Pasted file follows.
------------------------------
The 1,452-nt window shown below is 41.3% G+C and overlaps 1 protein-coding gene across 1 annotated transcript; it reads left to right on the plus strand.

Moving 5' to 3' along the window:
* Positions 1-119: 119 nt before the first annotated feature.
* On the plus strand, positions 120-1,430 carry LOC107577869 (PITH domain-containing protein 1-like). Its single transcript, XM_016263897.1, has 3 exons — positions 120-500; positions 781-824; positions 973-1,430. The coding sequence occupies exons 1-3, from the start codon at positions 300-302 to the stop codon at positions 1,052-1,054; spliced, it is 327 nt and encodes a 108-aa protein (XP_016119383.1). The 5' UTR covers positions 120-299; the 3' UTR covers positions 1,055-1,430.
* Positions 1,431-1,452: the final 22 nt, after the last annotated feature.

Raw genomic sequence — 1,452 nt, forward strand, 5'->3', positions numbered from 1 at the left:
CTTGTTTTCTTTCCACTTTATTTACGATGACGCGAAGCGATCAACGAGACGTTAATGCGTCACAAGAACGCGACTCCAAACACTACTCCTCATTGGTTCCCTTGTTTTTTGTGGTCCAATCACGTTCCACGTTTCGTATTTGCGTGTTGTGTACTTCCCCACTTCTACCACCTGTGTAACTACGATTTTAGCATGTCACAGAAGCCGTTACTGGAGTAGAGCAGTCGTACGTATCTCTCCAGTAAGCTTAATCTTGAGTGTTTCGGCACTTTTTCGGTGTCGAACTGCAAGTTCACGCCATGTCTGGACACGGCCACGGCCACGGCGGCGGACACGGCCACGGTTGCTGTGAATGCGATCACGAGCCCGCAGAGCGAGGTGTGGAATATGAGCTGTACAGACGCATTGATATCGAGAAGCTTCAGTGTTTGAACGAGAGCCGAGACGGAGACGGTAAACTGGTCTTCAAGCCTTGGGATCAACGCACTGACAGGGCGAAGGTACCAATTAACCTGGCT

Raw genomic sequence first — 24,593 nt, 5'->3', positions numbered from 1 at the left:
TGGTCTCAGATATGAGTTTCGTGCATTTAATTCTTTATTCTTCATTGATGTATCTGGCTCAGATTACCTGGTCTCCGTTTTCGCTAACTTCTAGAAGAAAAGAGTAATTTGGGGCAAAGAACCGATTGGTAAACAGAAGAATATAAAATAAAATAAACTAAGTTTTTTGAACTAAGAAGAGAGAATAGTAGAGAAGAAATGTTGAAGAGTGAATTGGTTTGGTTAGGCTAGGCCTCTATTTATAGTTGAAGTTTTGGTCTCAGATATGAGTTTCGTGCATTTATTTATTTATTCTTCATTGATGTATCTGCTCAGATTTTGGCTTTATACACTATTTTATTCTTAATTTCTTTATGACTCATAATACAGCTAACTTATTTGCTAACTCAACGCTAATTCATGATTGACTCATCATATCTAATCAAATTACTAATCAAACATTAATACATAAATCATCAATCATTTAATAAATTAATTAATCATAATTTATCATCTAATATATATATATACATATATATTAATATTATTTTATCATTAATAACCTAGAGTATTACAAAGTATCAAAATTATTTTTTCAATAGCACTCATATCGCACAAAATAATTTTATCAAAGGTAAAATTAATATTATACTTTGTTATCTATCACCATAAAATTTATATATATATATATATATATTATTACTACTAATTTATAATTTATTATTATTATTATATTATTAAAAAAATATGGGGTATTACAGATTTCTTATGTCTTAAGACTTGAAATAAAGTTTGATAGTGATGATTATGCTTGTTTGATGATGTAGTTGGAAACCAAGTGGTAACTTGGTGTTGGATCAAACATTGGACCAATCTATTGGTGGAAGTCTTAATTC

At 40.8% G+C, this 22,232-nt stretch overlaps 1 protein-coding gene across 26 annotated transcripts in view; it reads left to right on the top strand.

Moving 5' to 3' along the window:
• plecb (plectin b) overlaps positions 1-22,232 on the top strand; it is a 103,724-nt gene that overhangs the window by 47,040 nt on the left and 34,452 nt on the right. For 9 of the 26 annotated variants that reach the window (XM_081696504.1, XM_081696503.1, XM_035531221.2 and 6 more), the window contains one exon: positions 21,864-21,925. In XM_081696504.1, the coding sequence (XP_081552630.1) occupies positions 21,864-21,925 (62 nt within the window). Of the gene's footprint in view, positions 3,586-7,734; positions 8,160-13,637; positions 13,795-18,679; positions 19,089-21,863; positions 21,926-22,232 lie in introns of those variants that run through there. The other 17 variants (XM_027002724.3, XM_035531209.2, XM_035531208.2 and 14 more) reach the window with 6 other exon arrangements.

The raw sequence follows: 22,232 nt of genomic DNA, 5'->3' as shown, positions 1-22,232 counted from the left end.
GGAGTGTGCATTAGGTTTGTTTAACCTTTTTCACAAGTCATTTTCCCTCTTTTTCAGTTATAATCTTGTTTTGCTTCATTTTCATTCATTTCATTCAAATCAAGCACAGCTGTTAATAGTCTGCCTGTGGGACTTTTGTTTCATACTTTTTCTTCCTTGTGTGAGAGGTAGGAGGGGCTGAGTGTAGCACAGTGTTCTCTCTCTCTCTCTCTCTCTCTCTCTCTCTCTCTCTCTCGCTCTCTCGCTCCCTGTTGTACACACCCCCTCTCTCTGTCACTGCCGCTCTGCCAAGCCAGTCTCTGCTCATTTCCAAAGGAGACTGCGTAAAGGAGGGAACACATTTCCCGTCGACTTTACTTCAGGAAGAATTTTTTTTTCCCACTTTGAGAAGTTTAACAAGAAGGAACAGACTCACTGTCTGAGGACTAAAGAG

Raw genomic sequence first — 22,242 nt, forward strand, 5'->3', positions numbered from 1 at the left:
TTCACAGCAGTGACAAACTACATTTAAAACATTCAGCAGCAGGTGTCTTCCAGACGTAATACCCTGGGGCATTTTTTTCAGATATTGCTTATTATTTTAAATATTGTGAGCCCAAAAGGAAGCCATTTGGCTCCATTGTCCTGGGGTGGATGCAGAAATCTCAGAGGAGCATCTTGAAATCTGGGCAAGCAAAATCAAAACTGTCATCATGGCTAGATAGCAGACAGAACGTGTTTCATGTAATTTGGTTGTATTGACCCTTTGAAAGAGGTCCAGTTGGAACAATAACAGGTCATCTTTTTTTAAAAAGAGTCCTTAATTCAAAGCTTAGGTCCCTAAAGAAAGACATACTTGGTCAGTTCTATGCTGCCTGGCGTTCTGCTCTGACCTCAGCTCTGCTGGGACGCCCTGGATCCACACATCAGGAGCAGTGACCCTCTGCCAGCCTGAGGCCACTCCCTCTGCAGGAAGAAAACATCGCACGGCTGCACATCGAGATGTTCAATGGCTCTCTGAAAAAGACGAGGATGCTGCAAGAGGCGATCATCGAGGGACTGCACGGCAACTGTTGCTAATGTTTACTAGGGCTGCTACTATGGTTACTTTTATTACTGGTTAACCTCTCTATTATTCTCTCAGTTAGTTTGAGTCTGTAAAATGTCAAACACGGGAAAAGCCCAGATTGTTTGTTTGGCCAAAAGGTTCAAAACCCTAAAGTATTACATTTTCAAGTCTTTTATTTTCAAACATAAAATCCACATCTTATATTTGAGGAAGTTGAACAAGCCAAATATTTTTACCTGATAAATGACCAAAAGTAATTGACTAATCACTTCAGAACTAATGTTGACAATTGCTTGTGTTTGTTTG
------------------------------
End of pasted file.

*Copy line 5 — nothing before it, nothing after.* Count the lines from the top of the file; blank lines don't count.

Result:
* Positions 1,431-1,452: the final 22 nt, after the last annotated feature.